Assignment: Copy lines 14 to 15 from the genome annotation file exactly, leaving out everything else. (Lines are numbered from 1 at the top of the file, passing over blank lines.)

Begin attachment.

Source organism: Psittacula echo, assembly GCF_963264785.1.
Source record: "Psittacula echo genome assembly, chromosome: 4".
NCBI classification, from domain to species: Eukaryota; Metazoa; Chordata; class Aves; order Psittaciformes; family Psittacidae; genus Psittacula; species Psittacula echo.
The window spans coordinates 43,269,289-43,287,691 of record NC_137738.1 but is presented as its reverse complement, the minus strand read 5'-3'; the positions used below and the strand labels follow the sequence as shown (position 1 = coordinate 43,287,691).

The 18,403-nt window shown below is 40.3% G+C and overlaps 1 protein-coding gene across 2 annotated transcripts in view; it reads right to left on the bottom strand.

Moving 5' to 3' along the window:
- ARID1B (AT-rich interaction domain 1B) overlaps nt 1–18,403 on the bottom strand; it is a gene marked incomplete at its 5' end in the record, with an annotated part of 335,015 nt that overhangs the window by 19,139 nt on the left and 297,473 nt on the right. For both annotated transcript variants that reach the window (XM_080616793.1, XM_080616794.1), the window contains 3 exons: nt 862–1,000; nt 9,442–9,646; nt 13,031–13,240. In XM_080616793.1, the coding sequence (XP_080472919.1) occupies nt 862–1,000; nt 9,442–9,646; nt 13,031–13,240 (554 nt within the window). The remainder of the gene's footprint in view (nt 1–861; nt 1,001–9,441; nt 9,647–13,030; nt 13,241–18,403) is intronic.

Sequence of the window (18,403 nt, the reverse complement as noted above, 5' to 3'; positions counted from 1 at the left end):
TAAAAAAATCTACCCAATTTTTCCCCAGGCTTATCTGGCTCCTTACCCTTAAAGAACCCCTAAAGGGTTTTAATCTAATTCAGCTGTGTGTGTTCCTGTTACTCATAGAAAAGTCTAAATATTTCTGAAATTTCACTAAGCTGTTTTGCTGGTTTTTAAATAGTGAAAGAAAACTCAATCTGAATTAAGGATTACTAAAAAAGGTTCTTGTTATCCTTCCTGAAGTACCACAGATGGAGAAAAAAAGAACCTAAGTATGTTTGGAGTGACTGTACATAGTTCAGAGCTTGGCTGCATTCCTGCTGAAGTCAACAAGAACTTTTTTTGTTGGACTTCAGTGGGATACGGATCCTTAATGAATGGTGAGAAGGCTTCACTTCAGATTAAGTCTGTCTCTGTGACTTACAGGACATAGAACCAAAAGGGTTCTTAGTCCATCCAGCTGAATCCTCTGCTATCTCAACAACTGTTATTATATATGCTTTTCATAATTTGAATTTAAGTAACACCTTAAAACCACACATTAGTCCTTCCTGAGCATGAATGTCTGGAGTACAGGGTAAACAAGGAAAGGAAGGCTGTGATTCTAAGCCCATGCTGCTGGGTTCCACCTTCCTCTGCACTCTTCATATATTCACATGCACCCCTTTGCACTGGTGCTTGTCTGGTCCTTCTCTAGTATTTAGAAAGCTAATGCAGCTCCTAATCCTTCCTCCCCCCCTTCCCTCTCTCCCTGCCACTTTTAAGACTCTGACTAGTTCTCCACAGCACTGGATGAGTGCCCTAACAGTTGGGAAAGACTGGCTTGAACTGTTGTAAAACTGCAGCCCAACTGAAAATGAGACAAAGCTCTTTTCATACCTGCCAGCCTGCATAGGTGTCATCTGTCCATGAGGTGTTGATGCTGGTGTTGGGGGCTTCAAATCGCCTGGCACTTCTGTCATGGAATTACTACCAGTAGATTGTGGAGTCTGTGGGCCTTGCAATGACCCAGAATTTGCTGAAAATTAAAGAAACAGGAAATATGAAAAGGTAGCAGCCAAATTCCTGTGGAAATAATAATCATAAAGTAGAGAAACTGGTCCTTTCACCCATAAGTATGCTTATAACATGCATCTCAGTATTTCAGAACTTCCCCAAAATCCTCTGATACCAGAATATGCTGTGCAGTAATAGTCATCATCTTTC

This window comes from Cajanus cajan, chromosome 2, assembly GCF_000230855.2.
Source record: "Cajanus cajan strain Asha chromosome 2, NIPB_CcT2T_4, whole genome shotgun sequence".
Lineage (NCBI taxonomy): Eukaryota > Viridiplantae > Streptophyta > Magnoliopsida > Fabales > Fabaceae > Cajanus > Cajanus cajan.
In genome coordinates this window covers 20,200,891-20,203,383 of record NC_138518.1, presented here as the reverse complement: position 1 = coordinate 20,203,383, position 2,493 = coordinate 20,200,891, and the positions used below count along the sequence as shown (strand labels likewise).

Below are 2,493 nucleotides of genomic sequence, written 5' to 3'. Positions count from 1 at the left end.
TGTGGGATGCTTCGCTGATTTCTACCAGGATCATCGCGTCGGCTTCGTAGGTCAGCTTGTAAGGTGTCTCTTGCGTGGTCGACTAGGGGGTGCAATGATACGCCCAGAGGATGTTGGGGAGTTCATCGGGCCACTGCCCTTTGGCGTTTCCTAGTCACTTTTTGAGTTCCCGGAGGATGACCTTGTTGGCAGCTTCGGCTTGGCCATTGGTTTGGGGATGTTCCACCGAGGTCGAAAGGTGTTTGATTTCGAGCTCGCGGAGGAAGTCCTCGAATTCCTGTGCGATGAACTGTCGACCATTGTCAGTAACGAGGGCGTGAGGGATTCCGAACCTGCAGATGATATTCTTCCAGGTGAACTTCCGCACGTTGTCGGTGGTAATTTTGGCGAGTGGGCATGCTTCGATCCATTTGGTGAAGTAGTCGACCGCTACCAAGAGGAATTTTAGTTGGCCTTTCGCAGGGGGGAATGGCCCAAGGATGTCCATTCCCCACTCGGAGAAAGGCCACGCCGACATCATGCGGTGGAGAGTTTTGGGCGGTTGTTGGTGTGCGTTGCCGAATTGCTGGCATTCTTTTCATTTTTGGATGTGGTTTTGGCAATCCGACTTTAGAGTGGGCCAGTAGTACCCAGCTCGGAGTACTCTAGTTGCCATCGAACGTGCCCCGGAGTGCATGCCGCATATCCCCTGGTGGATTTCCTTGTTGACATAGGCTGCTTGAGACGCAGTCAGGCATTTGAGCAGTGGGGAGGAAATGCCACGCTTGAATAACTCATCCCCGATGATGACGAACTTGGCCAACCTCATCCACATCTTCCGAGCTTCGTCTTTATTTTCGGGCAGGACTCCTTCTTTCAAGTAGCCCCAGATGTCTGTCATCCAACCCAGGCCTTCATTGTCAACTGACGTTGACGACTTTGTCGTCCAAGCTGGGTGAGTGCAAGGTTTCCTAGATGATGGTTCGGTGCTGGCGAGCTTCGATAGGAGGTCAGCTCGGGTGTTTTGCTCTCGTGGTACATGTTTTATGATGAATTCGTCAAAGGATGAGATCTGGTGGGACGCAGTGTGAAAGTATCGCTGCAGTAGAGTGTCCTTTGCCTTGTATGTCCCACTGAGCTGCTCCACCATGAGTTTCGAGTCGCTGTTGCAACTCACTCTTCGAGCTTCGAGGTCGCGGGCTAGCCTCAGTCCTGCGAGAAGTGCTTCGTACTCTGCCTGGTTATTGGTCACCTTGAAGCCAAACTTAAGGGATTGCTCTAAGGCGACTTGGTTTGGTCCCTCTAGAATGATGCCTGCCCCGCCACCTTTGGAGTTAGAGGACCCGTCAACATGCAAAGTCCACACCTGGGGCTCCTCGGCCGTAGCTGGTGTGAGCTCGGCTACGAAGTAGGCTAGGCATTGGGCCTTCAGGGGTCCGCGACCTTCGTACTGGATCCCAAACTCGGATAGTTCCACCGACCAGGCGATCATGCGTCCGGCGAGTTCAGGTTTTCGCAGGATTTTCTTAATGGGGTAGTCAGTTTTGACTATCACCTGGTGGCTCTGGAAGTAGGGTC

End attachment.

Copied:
Below are 2,493 nucleotides of genomic sequence, written 5' to 3'. Positions count from 1 at the left end.
TGTGGGATGCTTCGCTGATTTCTACCAGGATCATCGCGTCGGCTTCGTAGGTCAGCTTGTAAGGTGTCTCTTGCGTGGTCGACTAGGGGGTGCAATGATACGCCCAGAGGATGTTGGGGAGTTCATCGGGCCACTGCCCTTTGGCGTTTCCTAGTCACTTTTTGAGTTCCCGGAGGATGACCTTGTTGGCAGCTTCGGCTTGGCCATTGGTTTGGGGATGTTCCACCGAGGTCGAAAGGTGTTTGATTTCGAGCTCGCGGAGGAAGTCCTCGAATTCCTGTGCGATGAACTGTCGACCATTGTCAGTAACGAGGGCGTGAGGGATTCCGAACCTGCAGATGATATTCTTCCAGGTGAACTTCCGCACGTTGTCGGTGGTAATTTTGGCGAGTGGGCATGCTTCGATCCATTTGGTGAAGTAGTCGACCGCTACCAAGAGGAATTTTAGTTGGCCTTTCGCAGGGGGGAATGGCCCAAGGATGTCCATTCCCCACTCGGAGAAAGGCCACGCCGACATCATGCGGTGGAGAGTTTTGGGCGGTTGTTGGTGTGCGTTGCCGAATTGCTGGCATTCTTTTCATTTTTGGATGTGGTTTTGGCAATCCGACTTTAGAGTGGGCCAGTAGTACCCAGCTCGGAGTACTCTAGTTGCCATCGAACGTGCCCCGGAGTGCATGCCGCATATCCCCTGGTGGATTTCCTTGTTGACATAGGCTGCTTGAGACGCAGTCAGGCATTTGAGCAGTGGGGAGGAAATGCCACGCTTGAATAACTCATCCCCGATGATGACGAACTTGGCCAACCTCATCCACATCTTCCGAGCTTCGTCTTTATTTTCGGGCAGGACTCCTTCTTTCAAGTAGCCCCAGATGTCTGTCATCCAACCCAGGCCTTCATTGTCAACTGACGTTGACGACTTTGTCGTCCAAGCTGGGTGAGTGCAAGGTTTCCTAGATGATGGTTCGGTGCTGGCGAGCTTCGATAGGAGGTCAGCTCGGGTGTTTTGCTCTCGTGGTACATGTTTTATGATGAATTCGTCAAAGGATGAGATCTGGTGGGACGCAGTGTGAAAGTATCGCTGCAGTAGAGTGTCCTTTGCCTTGTATGTCCCACTGAGCTGCTCCACCATGAGTTTCGAGTCGCTGTTGCAACTCACTCTTCGAGCTTCGAGGTCGCGGGCTAGCCTCAGTCCTGCGAGAAGTGCTTCGTACTCTGCCTGGTTATTGGTCACCTTGAAGCCAAACTTAAGGGATTGCTCTAAGGCGACTTGGTTTGGTCCCTCTAGAATGATGCCTGCCCCGCCACCTTTGGAGTTAGAGGACCCGTCAACATGCAAAGTCCACACCTGGGGCTCCTCGGCCGTAGCTGGTGTGAGCTCGGCTACGAAGTAGGCTAGGCATTGGGCCTTCAGGGGTCCGCGACCTTCGTACTGGATCCCAAACTCGGATAGTTCCACCGACCAGGCGATCATGCGTCCGGCGAGTTCAGGTTTTCGCAGGATTTTCTTAATGGGGTAGTCAGTTTTGACTATCACCTGGTGGCTCTGGAAGTAGGGTC